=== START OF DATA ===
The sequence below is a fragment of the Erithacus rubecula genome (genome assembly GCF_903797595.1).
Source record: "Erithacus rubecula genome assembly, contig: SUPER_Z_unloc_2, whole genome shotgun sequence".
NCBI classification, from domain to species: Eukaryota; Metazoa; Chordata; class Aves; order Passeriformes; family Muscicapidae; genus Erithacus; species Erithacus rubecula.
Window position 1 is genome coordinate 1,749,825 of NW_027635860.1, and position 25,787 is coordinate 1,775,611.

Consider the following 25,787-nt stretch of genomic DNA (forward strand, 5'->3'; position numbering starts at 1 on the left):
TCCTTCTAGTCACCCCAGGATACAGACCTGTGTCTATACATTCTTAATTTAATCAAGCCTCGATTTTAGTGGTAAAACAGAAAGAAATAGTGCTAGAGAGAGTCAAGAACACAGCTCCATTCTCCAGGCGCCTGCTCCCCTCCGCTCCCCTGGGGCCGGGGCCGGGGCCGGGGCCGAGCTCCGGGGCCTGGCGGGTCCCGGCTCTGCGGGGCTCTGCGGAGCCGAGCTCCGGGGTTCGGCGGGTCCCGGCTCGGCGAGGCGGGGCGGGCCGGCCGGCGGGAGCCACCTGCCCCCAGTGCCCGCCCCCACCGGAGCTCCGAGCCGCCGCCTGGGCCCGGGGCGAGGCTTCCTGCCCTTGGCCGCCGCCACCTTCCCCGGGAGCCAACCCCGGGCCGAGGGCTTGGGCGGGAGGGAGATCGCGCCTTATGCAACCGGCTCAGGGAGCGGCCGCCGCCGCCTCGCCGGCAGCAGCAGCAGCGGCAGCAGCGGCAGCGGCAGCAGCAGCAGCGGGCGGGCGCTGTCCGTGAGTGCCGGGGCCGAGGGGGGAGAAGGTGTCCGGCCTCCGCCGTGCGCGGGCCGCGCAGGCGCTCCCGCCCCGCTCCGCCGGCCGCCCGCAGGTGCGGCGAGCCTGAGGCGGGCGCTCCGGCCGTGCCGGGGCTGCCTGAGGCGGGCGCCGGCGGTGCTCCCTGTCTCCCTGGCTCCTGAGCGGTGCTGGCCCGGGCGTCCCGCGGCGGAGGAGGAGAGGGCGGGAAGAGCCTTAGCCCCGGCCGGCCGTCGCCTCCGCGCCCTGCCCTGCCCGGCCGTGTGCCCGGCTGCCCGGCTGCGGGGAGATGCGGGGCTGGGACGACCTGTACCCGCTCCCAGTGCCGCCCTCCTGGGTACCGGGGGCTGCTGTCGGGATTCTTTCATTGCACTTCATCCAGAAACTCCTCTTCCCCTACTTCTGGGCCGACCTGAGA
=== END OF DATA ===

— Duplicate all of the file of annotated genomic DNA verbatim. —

The sequence below is a fragment of the Erithacus rubecula genome (genome assembly GCF_903797595.1).
Source record: "Erithacus rubecula genome assembly, contig: SUPER_Z_unloc_2, whole genome shotgun sequence".
NCBI classification, from domain to species: Eukaryota; Metazoa; Chordata; class Aves; order Passeriformes; family Muscicapidae; genus Erithacus; species Erithacus rubecula.
Window position 1 is genome coordinate 1,749,825 of NW_027635860.1, and position 25,787 is coordinate 1,775,611.

Consider the following 25,787-nt stretch of genomic DNA (forward strand, 5'->3'; position numbering starts at 1 on the left):
TCCTTCTAGTCACCCCAGGATACAGACCTGTGTCTATACATTCTTAATTTAATCAAGCCTCGATTTTAGTGGTAAAACAGAAAGAAATAGTGCTAGAGAGAGTCAAGAACACAGCTCCATTCTCCAGGCGCCTGCTCCCCTCCGCTCCCCTGGGGCCGGGGCCGGGGCCGGGGCCGAGCTCCGGGGCCTGGCGGGTCCCGGCTCTGCGGGGCTCTGCGGAGCCGAGCTCCGGGGTTCGGCGGGTCCCGGCTCGGCGAGGCGGGGCGGGCCGGCCGGCGGGAGCCACCTGCCCCCAGTGCCCGCCCCCACCGGAGCTCCGAGCCGCCGCCTGGGCCCGGGGCGAGGCTTCCTGCCCTTGGCCGCCGCCACCTTCCCCGGGAGCCAACCCCGGGCCGAGGGCTTGGGCGGGAGGGAGATCGCGCCTTATGCAACCGGCTCAGGGAGCGGCCGCCGCCGCCTCGCCGGCAGCAGCAGCAGCGGCAGCAGCGGCAGCGGCAGCAGCAGCAGCGGGCGGGCGCTGTCCGTGAGTGCCGGGGCCGAGGGGGGAGAAGGTGTCCGGCCTCCGCCGTGCGCGGGCCGCGCAGGCGCTCCCGCCCCGCTCCGCCGGCCGCCCGCAGGTGCGGCGAGCCTGAGGCGGGCGCTCCGGCCGTGCCGGGGCTGCCTGAGGCGGGCGCCGGCGGTGCTCCCTGTCTCCCTGGCTCCTGAGCGGTGCTGGCCCGGGCGTCCCGCGGCGGAGGAGGAGAGGGCGGGAAGAGCCTTAGCCCCGGCCGGCCGTCGCCTCCGCGCCCTGCCCTGCCCGGCCGTGTGCCCGGCTGCCCGGCTGCGGGGAGATGCGGGGCTGGGACGACCTGTACCCGCTCCCAGTGCCGCCCTCCTGGGTACCGGGGGCTGCTGTCGGGATTCTTTCATTGCACTTCATCCAGAAACTCCTCTTCCCCTACTTCTGGGCCGACCTGAGA